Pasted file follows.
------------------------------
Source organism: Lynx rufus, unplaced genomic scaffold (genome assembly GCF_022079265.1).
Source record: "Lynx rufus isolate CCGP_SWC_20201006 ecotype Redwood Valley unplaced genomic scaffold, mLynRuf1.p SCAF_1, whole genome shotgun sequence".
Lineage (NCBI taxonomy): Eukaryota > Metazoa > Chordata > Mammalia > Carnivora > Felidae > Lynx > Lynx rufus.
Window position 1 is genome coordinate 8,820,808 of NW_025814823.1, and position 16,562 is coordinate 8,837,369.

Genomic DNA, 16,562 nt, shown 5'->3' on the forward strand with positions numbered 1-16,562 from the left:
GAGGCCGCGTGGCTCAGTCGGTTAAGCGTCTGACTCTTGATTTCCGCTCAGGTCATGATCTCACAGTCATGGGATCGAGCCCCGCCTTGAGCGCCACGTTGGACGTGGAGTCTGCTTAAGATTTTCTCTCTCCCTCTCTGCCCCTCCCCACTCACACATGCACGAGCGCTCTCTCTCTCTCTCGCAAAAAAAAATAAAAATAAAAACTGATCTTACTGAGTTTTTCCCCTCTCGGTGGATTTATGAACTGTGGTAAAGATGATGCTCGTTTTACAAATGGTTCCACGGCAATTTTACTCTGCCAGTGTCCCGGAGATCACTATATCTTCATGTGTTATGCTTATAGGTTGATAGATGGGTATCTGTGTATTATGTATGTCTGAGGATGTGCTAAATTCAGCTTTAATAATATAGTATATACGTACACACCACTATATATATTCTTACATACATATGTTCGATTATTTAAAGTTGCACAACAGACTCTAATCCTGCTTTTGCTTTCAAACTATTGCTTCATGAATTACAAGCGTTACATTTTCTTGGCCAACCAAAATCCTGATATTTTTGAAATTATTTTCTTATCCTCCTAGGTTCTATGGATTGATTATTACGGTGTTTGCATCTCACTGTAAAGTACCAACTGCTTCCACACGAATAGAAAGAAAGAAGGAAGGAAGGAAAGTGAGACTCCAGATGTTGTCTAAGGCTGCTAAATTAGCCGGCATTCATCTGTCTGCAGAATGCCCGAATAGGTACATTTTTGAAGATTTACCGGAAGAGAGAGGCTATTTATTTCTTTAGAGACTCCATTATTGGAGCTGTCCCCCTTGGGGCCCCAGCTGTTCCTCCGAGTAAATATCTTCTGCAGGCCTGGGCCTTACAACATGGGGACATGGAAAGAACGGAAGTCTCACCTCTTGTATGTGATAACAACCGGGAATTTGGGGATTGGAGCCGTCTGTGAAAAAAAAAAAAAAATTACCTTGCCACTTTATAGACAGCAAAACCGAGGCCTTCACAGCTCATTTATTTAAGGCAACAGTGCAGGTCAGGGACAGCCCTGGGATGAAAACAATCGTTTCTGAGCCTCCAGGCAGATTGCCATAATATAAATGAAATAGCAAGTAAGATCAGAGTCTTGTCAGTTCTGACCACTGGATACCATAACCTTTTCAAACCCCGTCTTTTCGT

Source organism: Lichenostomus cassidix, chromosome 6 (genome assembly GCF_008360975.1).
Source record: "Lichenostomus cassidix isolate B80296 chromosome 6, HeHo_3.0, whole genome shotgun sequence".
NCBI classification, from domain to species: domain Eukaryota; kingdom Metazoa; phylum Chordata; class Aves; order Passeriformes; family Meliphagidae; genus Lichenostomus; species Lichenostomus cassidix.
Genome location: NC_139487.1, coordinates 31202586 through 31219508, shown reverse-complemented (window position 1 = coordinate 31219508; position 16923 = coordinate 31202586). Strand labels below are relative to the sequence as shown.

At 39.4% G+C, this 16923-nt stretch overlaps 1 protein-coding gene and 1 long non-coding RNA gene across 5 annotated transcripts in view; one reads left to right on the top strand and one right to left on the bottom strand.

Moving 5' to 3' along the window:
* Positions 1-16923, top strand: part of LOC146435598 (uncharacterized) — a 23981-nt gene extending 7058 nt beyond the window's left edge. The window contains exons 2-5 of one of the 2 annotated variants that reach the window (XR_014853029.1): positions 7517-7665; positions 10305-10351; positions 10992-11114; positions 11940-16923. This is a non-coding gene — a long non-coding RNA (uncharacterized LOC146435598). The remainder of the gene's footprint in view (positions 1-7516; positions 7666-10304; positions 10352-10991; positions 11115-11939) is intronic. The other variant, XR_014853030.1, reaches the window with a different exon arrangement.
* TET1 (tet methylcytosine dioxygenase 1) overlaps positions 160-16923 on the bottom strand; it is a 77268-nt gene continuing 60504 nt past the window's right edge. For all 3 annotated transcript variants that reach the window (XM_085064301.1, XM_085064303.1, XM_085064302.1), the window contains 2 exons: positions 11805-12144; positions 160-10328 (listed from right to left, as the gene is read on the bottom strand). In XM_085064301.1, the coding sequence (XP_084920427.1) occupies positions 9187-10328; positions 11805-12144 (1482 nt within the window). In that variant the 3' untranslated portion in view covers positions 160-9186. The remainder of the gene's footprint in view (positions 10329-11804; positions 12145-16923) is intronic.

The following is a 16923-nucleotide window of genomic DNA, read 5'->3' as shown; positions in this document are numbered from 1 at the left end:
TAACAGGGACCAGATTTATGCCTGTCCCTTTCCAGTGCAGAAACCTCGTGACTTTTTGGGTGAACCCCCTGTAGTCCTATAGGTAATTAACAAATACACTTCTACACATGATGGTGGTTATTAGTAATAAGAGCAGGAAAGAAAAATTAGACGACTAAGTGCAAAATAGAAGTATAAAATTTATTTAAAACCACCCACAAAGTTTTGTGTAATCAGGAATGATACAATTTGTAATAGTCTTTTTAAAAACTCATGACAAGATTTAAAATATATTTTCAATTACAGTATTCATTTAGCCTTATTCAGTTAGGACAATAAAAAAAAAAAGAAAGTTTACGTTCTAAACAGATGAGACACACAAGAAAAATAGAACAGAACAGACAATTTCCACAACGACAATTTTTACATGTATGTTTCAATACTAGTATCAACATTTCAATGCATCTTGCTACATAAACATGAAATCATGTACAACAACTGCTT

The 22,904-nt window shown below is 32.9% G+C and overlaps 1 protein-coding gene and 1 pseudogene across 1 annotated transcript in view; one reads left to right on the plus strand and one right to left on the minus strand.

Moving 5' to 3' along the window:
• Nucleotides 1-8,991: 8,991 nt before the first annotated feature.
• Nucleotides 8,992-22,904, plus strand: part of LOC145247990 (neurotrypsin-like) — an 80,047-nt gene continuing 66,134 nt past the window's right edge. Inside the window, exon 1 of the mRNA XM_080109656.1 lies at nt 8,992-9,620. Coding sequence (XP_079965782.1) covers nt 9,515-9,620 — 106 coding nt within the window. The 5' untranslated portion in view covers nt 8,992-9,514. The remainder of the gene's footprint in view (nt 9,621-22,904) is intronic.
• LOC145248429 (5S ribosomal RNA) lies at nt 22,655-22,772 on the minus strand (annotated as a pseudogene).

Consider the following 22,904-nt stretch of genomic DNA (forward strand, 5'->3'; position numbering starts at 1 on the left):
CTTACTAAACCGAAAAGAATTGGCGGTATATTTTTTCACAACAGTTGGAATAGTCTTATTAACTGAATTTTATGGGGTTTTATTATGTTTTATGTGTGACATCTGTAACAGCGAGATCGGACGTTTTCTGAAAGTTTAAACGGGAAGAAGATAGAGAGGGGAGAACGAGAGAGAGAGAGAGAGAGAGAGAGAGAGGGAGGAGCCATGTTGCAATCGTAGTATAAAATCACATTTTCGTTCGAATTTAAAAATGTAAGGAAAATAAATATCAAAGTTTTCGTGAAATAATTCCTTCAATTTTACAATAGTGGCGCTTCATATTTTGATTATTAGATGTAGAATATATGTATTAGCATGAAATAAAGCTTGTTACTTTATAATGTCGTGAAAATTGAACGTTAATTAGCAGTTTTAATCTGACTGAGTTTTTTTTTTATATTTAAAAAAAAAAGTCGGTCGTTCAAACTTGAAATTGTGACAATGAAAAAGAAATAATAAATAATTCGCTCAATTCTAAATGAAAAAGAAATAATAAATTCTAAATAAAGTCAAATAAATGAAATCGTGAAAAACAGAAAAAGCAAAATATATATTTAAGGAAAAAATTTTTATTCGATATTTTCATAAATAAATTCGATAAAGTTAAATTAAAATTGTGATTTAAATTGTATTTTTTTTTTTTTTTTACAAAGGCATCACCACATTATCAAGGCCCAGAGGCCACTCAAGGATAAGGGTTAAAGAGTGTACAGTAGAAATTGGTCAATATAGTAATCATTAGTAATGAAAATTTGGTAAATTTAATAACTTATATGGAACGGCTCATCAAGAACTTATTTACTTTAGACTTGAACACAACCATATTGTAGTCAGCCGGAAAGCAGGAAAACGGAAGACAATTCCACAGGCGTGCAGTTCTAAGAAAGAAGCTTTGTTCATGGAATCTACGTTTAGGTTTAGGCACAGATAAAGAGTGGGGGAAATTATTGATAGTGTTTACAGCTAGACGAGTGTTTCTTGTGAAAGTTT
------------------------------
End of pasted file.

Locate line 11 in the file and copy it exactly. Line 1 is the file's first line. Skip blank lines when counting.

At 39.4% G+C, this 16923-nt stretch overlaps 1 protein-coding gene and 1 long non-coding RNA gene across 5 annotated transcripts in view; one reads left to right on the top strand and one right to left on the bottom strand.